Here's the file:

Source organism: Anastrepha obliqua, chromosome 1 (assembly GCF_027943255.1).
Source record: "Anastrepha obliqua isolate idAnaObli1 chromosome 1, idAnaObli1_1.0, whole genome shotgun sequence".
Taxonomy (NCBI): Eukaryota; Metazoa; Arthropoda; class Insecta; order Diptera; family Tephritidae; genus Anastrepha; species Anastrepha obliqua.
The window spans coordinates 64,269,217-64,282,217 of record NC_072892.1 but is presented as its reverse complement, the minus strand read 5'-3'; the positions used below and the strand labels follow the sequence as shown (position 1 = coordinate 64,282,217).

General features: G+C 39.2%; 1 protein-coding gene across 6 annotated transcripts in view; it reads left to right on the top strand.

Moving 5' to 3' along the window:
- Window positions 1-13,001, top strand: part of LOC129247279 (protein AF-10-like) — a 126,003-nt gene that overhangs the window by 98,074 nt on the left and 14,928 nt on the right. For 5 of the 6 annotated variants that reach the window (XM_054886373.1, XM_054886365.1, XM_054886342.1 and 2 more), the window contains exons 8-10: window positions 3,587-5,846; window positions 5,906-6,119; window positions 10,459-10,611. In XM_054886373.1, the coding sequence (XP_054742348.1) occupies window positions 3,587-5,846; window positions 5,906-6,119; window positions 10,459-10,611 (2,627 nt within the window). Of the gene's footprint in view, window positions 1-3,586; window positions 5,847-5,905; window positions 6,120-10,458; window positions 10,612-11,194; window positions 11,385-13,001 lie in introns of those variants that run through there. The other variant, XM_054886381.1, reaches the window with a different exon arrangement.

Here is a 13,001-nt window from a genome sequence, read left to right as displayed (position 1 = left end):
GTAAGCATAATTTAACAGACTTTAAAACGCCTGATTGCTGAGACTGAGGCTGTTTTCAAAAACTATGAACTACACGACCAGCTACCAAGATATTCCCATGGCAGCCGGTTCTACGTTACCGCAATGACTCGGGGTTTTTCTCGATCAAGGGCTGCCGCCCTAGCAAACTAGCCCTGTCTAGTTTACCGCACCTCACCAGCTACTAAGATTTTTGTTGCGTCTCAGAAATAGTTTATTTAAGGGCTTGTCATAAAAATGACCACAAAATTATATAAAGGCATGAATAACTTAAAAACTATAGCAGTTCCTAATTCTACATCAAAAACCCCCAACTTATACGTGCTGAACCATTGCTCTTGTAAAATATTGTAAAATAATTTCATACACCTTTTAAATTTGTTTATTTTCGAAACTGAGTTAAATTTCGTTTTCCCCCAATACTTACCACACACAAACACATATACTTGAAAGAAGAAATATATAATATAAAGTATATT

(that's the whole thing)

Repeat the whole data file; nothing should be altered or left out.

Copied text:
Source organism: Anastrepha obliqua, chromosome 1 (assembly GCF_027943255.1).
Source record: "Anastrepha obliqua isolate idAnaObli1 chromosome 1, idAnaObli1_1.0, whole genome shotgun sequence".
Taxonomy (NCBI): Eukaryota; Metazoa; Arthropoda; class Insecta; order Diptera; family Tephritidae; genus Anastrepha; species Anastrepha obliqua.
The window spans coordinates 64,269,217-64,282,217 of record NC_072892.1 but is presented as its reverse complement, the minus strand read 5'-3'; the positions used below and the strand labels follow the sequence as shown (position 1 = coordinate 64,282,217).

General features: G+C 39.2%; 1 protein-coding gene across 6 annotated transcripts in view; it reads left to right on the top strand.

Moving 5' to 3' along the window:
- Window positions 1-13,001, top strand: part of LOC129247279 (protein AF-10-like) — a 126,003-nt gene that overhangs the window by 98,074 nt on the left and 14,928 nt on the right. For 5 of the 6 annotated variants that reach the window (XM_054886373.1, XM_054886365.1, XM_054886342.1 and 2 more), the window contains exons 8-10: window positions 3,587-5,846; window positions 5,906-6,119; window positions 10,459-10,611. In XM_054886373.1, the coding sequence (XP_054742348.1) occupies window positions 3,587-5,846; window positions 5,906-6,119; window positions 10,459-10,611 (2,627 nt within the window). Of the gene's footprint in view, window positions 1-3,586; window positions 5,847-5,905; window positions 6,120-10,458; window positions 10,612-11,194; window positions 11,385-13,001 lie in introns of those variants that run through there. The other variant, XM_054886381.1, reaches the window with a different exon arrangement.

Here is a 13,001-nt window from a genome sequence, read left to right as displayed (position 1 = left end):
GTAAGCATAATTTAACAGACTTTAAAACGCCTGATTGCTGAGACTGAGGCTGTTTTCAAAAACTATGAACTACACGACCAGCTACCAAGATATTCCCATGGCAGCCGGTTCTACGTTACCGCAATGACTCGGGGTTTTTCTCGATCAAGGGCTGCCGCCCTAGCAAACTAGCCCTGTCTAGTTTACCGCACCTCACCAGCTACTAAGATTTTTGTTGCGTCTCAGAAATAGTTTATTTAAGGGCTTGTCATAAAAATGACCACAAAATTATATAAAGGCATGAATAACTTAAAAACTATAGCAGTTCCTAATTCTACATCAAAAACCCCCAACTTATACGTGCTGAACCATTGCTCTTGTAAAATATTGTAAAATAATTTCATACACCTTTTAAATTTGTTTATTTTCGAAACTGAGTTAAATTTCGTTTTCCCCCAATACTTACCACACACAAACACATATACTTGAAAGAAGAAATATATAATATAAAGTATATT